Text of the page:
This medication comes in many forms, shapes, and sizes. It is available in tablets and liquid form. Quetiapine pills are typically reserved for higher doses. Its generic form costs about five times less than the branded Seroquel price tag.
How Quetiapine Works
How does Seroquel work in one’s brain and body? Quetiapine acts on neurotransmitters in the brain, which results in a calming effect and enhanced mood. At the same time, Seroquel half-life is about 6 hours, and it should be taken several times per day to achieve a sustainable calming effect.
Some Seroquel side effects may be expected when taking it. Commonly reported side effects include:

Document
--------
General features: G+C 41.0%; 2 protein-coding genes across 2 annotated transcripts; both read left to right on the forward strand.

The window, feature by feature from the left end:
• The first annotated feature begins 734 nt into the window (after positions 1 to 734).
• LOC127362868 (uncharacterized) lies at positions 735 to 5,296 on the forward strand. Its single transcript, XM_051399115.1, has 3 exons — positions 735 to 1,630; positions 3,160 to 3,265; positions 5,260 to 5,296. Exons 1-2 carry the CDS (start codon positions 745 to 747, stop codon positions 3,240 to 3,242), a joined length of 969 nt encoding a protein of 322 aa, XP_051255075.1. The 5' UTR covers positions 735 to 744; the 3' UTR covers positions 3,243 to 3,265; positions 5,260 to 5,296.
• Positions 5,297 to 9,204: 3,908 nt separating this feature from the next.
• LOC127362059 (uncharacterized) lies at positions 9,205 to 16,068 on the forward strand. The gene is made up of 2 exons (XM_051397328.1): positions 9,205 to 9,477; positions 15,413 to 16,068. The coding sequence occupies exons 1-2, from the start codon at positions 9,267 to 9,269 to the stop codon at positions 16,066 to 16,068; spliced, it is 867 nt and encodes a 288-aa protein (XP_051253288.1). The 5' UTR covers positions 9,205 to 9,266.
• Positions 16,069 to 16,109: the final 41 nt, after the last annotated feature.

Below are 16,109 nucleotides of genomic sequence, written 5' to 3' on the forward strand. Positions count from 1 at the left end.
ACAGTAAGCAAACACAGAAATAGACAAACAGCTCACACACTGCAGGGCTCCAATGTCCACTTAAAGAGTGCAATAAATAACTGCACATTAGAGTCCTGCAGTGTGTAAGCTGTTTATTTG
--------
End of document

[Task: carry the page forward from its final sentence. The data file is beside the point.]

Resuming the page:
- Fatigue and weakness
- Lowered blood pressure
- Development of diabetes
- Weight gain
- Blurred vision
In a study conducted by Leucht S., the researchers concluded that Quetiapine is up to 16% more effective than others. The researchers also compared Seroquel vs. Abilify and found that the efficacy of both medications is approximately the same.
Is Seroquel Safe?
Like any other FDA approved prescription medication that uses quetiapine as a key ingredient, it has a risk of several side effects to appear. Seroquel abuse and addiction are the other concerns to be worried about.
Quetiapine Brand Names
Quetiapine is the generic name for Seroquel and other drugs that use this compound. Quetiapine is sold in the market under several brand names, including Quetiapine Fumarate, Seroquel ER and XR variants. Some of Quetiapine trade names and manufacturers that can be found in the U.S. are as follows:
- Quetiapine: Accord Healthcare, Cobalt Laboratories, Sanis Health, Sivem Pharma
- Act Quetiapine: TEVA Canada
- Nra-Quetiapine: Nora Pharma
- Quetiapine XR: Pro Doc Limitee, Sivem Pharma